Some Game of Thrones fans were upset when HBO confirmed earlier this year what had long been rumored: The hit fantasy drama is taking 2018 off and won’t return for its final season until 2019. But few should actually have been surprised. After all, when you require nearly two months to film a single battle sequence, it makes sense that you’d need a full year to complete an entire season of the most logistically complex TV show in history.
That’s right—Thrones recently wrapped up a 55-day battle shoot, according to the sleuths at Watchers on the Wall, a Game of Thrones fan blog. In a now-deleted Instagram post, assistant director Jonathan Quinlan thanked the cast and crew for an arduous two-month production that spanned three separate locations—all for a single battle scene.
Those 55 days easily eclipses the 25 days it took to film last season’s “The Battle of the Bastards”—the show’s longest battle shoot to date. Our research suggest this new battle shoot is actually the longest in television history.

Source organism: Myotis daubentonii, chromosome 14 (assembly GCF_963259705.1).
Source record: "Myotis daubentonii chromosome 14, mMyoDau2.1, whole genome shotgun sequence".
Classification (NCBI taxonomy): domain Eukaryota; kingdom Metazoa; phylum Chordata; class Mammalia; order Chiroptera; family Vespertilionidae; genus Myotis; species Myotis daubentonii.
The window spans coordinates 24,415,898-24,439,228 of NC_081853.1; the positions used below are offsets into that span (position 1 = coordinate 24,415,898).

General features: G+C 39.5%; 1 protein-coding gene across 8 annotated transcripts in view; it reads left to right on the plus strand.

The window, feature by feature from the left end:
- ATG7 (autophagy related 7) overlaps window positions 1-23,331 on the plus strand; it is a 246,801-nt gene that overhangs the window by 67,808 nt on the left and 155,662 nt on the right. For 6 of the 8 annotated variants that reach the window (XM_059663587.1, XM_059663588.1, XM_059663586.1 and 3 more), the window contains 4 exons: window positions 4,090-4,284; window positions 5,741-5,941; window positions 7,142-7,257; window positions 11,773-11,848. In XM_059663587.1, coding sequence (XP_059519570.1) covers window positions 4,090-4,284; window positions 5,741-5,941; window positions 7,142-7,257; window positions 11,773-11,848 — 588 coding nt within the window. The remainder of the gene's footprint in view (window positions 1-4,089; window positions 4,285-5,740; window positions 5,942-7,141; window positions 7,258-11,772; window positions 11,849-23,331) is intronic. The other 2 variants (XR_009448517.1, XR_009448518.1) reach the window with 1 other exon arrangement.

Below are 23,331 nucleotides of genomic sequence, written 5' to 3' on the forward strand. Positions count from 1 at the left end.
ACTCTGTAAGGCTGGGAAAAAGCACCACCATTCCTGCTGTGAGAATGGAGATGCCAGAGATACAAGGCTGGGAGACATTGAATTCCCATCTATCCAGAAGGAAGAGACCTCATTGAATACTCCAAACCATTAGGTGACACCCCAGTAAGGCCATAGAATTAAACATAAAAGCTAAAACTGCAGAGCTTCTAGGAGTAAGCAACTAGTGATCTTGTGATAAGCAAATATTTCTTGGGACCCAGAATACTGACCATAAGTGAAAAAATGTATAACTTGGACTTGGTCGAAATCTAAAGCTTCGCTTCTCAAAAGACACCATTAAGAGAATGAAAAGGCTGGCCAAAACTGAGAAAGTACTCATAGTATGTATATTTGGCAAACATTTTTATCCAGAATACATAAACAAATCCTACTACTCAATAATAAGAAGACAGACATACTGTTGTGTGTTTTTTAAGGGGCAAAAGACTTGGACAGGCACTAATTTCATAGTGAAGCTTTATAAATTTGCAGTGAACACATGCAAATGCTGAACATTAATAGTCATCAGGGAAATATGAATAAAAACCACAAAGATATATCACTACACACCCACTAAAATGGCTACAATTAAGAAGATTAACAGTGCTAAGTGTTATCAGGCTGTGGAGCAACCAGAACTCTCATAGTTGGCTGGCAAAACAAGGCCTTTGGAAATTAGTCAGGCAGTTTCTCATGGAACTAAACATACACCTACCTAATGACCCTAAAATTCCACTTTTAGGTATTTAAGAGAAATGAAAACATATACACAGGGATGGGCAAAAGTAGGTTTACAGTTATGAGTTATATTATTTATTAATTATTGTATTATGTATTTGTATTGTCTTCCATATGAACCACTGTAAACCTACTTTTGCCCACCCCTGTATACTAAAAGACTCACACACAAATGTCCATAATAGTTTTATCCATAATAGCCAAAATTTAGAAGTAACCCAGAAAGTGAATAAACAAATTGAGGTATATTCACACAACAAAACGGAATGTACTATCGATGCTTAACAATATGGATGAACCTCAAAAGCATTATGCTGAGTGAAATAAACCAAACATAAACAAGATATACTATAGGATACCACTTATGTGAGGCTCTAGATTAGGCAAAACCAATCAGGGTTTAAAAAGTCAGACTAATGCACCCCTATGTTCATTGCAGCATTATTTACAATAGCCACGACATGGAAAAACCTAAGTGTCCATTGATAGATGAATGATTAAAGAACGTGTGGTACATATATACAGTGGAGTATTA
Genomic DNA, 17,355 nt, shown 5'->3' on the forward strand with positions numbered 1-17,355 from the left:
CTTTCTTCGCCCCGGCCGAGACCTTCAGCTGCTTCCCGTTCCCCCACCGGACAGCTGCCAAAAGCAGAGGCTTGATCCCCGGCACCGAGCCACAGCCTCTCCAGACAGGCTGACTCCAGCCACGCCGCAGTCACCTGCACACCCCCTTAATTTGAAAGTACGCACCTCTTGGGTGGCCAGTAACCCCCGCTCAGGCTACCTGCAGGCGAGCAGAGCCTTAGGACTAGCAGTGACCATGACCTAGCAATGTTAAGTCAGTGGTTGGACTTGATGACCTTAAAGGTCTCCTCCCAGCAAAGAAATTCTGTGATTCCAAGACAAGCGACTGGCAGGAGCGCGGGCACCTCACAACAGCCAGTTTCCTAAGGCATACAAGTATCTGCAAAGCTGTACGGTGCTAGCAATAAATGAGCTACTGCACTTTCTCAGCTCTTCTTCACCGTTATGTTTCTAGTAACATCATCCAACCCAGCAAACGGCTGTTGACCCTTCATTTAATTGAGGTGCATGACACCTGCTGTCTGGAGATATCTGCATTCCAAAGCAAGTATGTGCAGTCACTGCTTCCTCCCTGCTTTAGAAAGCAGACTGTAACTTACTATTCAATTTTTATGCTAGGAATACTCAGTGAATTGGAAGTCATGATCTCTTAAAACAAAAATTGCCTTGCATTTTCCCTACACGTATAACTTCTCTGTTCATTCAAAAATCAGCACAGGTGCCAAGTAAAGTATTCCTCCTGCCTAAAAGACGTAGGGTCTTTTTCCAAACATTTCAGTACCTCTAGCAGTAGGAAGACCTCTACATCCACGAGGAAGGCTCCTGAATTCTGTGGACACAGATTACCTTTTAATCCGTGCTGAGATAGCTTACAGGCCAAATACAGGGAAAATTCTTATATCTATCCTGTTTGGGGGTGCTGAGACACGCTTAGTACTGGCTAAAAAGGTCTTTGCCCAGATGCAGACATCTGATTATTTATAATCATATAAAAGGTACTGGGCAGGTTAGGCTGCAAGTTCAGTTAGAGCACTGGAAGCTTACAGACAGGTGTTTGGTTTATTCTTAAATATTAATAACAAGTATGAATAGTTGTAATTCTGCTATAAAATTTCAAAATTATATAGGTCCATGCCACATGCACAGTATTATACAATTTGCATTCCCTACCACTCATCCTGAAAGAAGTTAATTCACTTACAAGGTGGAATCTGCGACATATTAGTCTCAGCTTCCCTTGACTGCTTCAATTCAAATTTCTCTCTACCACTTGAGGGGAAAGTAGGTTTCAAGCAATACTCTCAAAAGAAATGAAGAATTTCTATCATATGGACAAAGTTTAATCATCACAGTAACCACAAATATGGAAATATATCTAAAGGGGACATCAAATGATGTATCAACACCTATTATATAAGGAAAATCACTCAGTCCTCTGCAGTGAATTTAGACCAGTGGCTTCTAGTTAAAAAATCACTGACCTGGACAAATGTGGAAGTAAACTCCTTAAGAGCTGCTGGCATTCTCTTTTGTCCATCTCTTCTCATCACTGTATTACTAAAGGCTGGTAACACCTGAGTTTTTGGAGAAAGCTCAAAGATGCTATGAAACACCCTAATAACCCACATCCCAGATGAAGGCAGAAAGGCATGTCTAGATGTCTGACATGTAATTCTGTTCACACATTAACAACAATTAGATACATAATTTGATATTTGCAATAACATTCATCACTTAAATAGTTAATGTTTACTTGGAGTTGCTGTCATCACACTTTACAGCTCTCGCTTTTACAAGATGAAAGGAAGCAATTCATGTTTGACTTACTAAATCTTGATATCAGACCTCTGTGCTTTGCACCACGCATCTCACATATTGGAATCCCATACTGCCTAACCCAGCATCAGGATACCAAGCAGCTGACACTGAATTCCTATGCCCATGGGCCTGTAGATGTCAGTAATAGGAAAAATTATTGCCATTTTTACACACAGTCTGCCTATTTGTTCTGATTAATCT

“The Battle of the Bastards” reportedly required 600 crew members, 500 extras, 70 horses, and 65 stuntmen. At more than twice the length as that production, we can assume this latest battle will be an even bigger logistical nightmare. While details are still scarce, Watchers on the Wall reported that this production involved the Northern Ireland location typically used to depict Winterfell, the castle of the North under the command of House Stark, currently led by Sansa Stark.
Game of Thrones is an unusually lucrative TV show, whose episodes cost more than some feature-length films to shoot. On a per episode basis, it’s clearly the most expensive TV show ever made. (Episodes in its final season will reportedly cost HBO more than $15 million each.) Beyond those costs, Thrones must also deal with an industry that’s been irrevocably changed by its own existence. The HBO show’s elaborate production values have set a new standard for action-based TV, forcing other shows to up their games as a result.
The entrance of deep-pocketed Netflix and Amazon into the TV space, increasingly competitive talent bidding wars, and an industry-wide desire for big tentpole dramas have all also contributed to the medium’s rising production costs. Even so, it’s unlikely Thrones’ 55-day shoot will be topped any time soon.
By comparison, normal episodes of hourlong TV dramas (that don’t involve dragons and “White Walkers”) typically take just one or two weeks to film. Oscar-winning film Get Out cost $4.5 million and took 23 days to film. HBO could have essentially filmed three Get Outs with the time and money it needed to film this one epic Game of Thrones battle.